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Open Access Highly Accessed Debate

Qualitative assessment of innovations in healthcare provision

Franz Porzsolt1*, Amit K Ghosh2 and Robert M Kaplan3

Author Affiliations

1 Clinical Economics, University of Ulm, Frauensteige 6, 89075 Ulm, Germany

2 Department of Internal Medicine, Mayo Clinic, 200 1st Street SW, Rochester MN, 55905 USA

3 Department of Health Services, UCLA School of Public Health, Los Angeles, CA 90025-1772, USA

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BMC Health Services Research 2009, 9:50  doi:10.1186/1472-6963-9-50

Published: 19 March 2009

Abstract

Background

The triad of quality, innovation and economic restraint is as important in health care as it is in the business world. There are many proposals for the assessment of quality and of economic restraints in health care but only a few address assessment of innovations. We propose a strategy and new structures to standardize the description of health care innovations and to quantify them.

Discussion

Strategy and structure are based on the assumption that in the early phase of an innovation only data on the feasibility and possibly on the efficacy or effectiveness of an innovation can be expected. From the patient's perspective, benefit resulting from an innovation can be confirmed only in a later phase of development. Early indicators of patient's benefit will be surrogate parameters which correlate only weakly with the desired endpoints. After the innovation has been in use, there will be more evidence on correlations between surrogate parameters and the desired endpoints to provide evidence of the patient benefit. From an administrative perspective, this evidence can be considered in decisions about public financing. Different criteria are proposed for the assessment of innovations in prevention, diagnosis and therapy. For decisions on public financing a public fund for innovations may be helpful. Depending on the phase of innovation risk sharing models are proposed between manufacturers, private insurers and public funding.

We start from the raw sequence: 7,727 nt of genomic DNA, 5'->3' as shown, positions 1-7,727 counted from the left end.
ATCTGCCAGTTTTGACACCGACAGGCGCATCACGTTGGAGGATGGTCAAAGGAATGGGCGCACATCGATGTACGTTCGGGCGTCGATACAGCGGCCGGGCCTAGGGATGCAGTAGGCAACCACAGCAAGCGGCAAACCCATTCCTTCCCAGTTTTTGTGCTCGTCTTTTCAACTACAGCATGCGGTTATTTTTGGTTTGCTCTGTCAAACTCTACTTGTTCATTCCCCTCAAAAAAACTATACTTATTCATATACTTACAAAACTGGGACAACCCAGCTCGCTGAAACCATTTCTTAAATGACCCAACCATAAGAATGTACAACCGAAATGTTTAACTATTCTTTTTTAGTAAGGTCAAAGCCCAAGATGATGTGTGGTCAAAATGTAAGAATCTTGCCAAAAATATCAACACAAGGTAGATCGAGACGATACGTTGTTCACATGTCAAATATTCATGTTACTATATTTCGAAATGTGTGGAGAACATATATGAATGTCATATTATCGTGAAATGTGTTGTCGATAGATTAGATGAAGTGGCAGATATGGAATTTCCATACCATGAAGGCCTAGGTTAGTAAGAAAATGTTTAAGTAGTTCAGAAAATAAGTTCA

Summary

Potential for patient benefit is always uncertain during early stages of innovations. This uncertainty decreases with increasing information on the effects of the innovation. Information about an innovation can be quantified, categorized and integrated into rational economic decisions.